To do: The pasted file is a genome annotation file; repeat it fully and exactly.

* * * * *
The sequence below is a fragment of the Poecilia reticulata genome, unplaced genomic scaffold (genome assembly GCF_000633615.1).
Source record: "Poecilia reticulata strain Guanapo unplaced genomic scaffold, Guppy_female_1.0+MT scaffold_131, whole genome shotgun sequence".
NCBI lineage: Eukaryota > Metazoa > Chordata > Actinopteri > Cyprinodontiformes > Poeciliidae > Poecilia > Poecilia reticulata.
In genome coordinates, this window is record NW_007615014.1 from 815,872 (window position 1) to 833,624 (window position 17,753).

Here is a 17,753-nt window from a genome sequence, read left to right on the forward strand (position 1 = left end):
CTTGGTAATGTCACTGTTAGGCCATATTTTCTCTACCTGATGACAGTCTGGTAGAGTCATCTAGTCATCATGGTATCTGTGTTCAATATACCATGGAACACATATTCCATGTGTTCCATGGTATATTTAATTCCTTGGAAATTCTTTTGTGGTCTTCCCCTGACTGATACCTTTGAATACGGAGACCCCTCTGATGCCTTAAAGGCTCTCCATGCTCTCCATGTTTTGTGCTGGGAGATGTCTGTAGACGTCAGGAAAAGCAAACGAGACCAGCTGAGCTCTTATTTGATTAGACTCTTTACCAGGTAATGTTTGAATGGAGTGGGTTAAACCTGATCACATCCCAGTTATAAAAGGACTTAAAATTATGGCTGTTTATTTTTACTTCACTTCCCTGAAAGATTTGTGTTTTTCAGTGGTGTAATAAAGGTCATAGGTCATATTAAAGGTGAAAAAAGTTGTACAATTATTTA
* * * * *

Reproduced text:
The sequence below is a fragment of the Poecilia reticulata genome, unplaced genomic scaffold (genome assembly GCF_000633615.1).
Source record: "Poecilia reticulata strain Guanapo unplaced genomic scaffold, Guppy_female_1.0+MT scaffold_131, whole genome shotgun sequence".
NCBI lineage: Eukaryota > Metazoa > Chordata > Actinopteri > Cyprinodontiformes > Poeciliidae > Poecilia > Poecilia reticulata.
In genome coordinates, this window is record NW_007615014.1 from 815,872 (window position 1) to 833,624 (window position 17,753).

Here is a 17,753-nt window from a genome sequence, read left to right on the forward strand (position 1 = left end):
CTTGGTAATGTCACTGTTAGGCCATATTTTCTCTACCTGATGACAGTCTGGTAGAGTCATCTAGTCATCATGGTATCTGTGTTCAATATACCATGGAACACATATTCCATGTGTTCCATGGTATATTTAATTCCTTGGAAATTCTTTTGTGGTCTTCCCCTGACTGATACCTTTGAATACGGAGACCCCTCTGATGCCTTAAAGGCTCTCCATGCTCTCCATGTTTTGTGCTGGGAGATGTCTGTAGACGTCAGGAAAAGCAAACGAGACCAGCTGAGCTCTTATTTGATTAGACTCTTTACCAGGTAATGTTTGAATGGAGTGGGTTAAACCTGATCACATCCCAGTTATAAAAGGACTTAAAATTATGGCTGTTTATTTTTACTTCACTTCCCTGAAAGATTTGTGTTTTTCAGTGGTGTAATAAAGGTCATAGGTCATATTAAAGGTGAAAAAAGTTGTACAATTATTTA